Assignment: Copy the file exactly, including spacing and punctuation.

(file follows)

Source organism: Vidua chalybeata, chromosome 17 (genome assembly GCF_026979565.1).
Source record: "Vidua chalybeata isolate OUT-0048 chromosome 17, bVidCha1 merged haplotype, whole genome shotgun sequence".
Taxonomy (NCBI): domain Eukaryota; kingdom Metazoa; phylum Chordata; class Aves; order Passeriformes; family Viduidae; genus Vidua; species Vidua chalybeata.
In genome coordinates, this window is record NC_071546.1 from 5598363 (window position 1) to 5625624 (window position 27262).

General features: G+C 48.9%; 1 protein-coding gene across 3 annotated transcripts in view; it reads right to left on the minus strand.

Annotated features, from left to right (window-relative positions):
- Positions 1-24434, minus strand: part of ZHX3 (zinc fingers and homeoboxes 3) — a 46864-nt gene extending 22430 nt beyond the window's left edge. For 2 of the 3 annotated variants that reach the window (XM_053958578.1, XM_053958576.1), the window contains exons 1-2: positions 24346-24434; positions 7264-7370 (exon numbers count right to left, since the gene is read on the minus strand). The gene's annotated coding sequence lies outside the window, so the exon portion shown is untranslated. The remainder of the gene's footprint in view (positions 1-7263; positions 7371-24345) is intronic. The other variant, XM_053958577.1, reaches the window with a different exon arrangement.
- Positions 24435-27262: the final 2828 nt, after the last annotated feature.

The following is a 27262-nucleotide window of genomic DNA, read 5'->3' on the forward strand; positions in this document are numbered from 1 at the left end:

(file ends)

Source organism: Vidua chalybeata, chromosome 17 (genome assembly GCF_026979565.1).
Source record: "Vidua chalybeata isolate OUT-0048 chromosome 17, bVidCha1 merged haplotype, whole genome shotgun sequence".
Taxonomy (NCBI): domain Eukaryota; kingdom Metazoa; phylum Chordata; class Aves; order Passeriformes; family Viduidae; genus Vidua; species Vidua chalybeata.
In genome coordinates, this window is record NC_071546.1 from 5598363 (window position 1) to 5625624 (window position 27262).

General features: G+C 48.9%; 1 protein-coding gene across 3 annotated transcripts in view; it reads right to left on the minus strand.

Annotated features, from left to right (window-relative positions):
- Positions 1-24434, minus strand: part of ZHX3 (zinc fingers and homeoboxes 3) — a 46864-nt gene extending 22430 nt beyond the window's left edge. For 2 of the 3 annotated variants that reach the window (XM_053958578.1, XM_053958576.1), the window contains exons 1-2: positions 24346-24434; positions 7264-7370 (exon numbers count right to left, since the gene is read on the minus strand). The gene's annotated coding sequence lies outside the window, so the exon portion shown is untranslated. The remainder of the gene's footprint in view (positions 1-7263; positions 7371-24345) is intronic. The other variant, XM_053958577.1, reaches the window with a different exon arrangement.
- Positions 24435-27262: the final 2828 nt, after the last annotated feature.

The following is a 27262-nucleotide window of genomic DNA, read 5'->3' on the forward strand; positions in this document are numbered from 1 at the left end: